Barnes, who said he recently entered into an agreement with the owner of the airport, told board members that there is an opportunity for the Deerfield Valley community to “reclaim the airport” and extend the current runway for larger aircraft. “As it stands today, there’s an opportunity to create an airport that will change the valley once and for all,” Barnes said. “Having a commercially viable airport would provide economic value across multiple businesses in the valley.”
Barnes said that commercial small jet traffic, mainly corporate, charter, and fractional-ownership jet aircraft, would increase property values and result in an increase in spending at local restaurants, inns, and shops. In other resort areas, Barnes said, having an airport large enough for small jet traffic has led to higher property values. And if Mount Snow Airport were to be refurbished it would be, by far, the closest airport to any resort in Vermont. “We would have an airport one mile from Haystack and one mile from Mount Snow.”
The close proximity to the resort as well as the resort’s short flight time from major East Coast commuter hub airports like Teterboro, NJ, Long Island and Westchester, NY, and Hartford, CT, would attract corporate traffic, Barnes said. “Mount Snow Airport is 22 to 34 minutes from these airports,” Barnes said. “It would open up an opportunity for people that would come to the valley for corporate events and outings. Some people would use their vacation homes more or purchase one because of the accessibility. It would open up the possibility of commercial seasonal routes.”
But the current airport, with its approximately 1,900-foot runway is too short, isn’t currently operating commercially, Barnes said, and is slated to be discontinued as an FAA-licensed facility. Barnes proposed a $1 million upgrade, which would include $400,000 for increasing the runway length to 4,400 feet, $200,000 for lighting upgrades, $200,000 for a new hanger, and $200,000 for terminal improvements. To pay for a portion of the construction, Barnes asked for a $600,000 low-interest, five-year loan from Dover. He told board members he also planned to ask Wilmington for a $200,000 low-interest, five-year loan, as well as the transfer of town-owned land on the southern end of the airport. Barnes said the money would be repaid through the collection of landing and hangar fees.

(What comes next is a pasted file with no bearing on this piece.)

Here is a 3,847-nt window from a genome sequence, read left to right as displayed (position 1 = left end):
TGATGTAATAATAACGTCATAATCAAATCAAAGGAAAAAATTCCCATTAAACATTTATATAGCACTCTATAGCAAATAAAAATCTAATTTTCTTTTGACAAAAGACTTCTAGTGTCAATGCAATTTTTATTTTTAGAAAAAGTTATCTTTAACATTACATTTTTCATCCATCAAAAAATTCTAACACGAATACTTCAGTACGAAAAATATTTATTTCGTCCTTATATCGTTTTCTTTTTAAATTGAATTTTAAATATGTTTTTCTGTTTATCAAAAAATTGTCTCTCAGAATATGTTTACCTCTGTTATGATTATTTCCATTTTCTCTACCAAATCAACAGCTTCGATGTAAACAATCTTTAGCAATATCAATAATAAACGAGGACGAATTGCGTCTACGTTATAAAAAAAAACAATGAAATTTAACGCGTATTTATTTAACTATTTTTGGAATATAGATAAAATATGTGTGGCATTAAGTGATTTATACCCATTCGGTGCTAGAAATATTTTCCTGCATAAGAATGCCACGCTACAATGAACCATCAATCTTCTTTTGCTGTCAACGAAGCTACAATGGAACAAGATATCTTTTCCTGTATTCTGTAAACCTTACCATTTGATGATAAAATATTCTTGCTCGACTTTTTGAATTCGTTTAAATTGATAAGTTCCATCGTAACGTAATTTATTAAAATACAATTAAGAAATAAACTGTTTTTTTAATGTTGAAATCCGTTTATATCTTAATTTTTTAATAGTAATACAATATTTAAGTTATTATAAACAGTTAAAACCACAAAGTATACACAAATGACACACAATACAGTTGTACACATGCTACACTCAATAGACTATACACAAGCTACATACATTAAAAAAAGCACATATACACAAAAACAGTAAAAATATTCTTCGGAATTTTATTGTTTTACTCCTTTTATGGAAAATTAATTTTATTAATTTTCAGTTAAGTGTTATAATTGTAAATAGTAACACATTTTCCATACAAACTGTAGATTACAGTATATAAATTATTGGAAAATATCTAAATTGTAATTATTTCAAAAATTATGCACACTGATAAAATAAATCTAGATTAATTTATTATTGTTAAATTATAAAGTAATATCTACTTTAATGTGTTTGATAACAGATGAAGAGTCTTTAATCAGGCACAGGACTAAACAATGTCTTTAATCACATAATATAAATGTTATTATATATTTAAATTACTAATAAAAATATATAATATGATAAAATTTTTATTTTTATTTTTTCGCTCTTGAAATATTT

But board member Randy Terk, who was on vacation and participating by Skype, said Dover had no program from which they could lend money. “Our economic development plan doesn’t have a program for loans, grants or public assistance,” he said. “If we decide to entertain a lending program, we have to come up with a scope, and we haven’t even thought about it. It may be in our interest to consider for the future, but I don’t see it happening any time soon.”
Board member Vicki Capitani said she’d like to see the proposal broadened to include the Brattleboro Development Credit Corporation and other local communities. “Stratton would benefit, too, not just Wilmington and Dover. It’s a regional project.”
Dover resident Don Albano warned that a larger airport would forever change the area, something he had seen as a developer in Florida. “I appreciate the facts and figures Jim has given, but I would like to put a little water on the enthusiasm,” he said. “It will change the town of Dover, and it will change the region. You need to decide whether you want to change.”
Albano said the increase in air traffic would have an impact on the quality of life. “Even now, on weekends, whenever that guy takes off in a two-engine plane and flies over my house, I wish I had anti-aircraft guns. When the C-5s (military cargo planes) fly over my house, I say hello to the pilot and he says hello to me. When you bring in these small airliners and private jets, the experience we have in Dover now is going to be taken away. All of Country Club Road and Crosstown Road are going to be affected by the noise.”
But Albano said it was a difficult decision for the town. “It’s a dilemma because I think Jim is absolutely correct. Mount Snow will get small airlines to come in with groups, and that’s good for business. But I’m really wary about the affect it will have on the residential population north and south, east and west of the airport.”
Albano suggested the board form a working group to study the expansion and impacts.
In other economic development news, Ken Black reported that second quarter tax revenue was down sharply, 27% below last year. “Hopefully this isn’t representative of what we’re going to see for the rest of the year,” he said.
“Well, there was an abrupt and early end to the ski season,” said Capitani.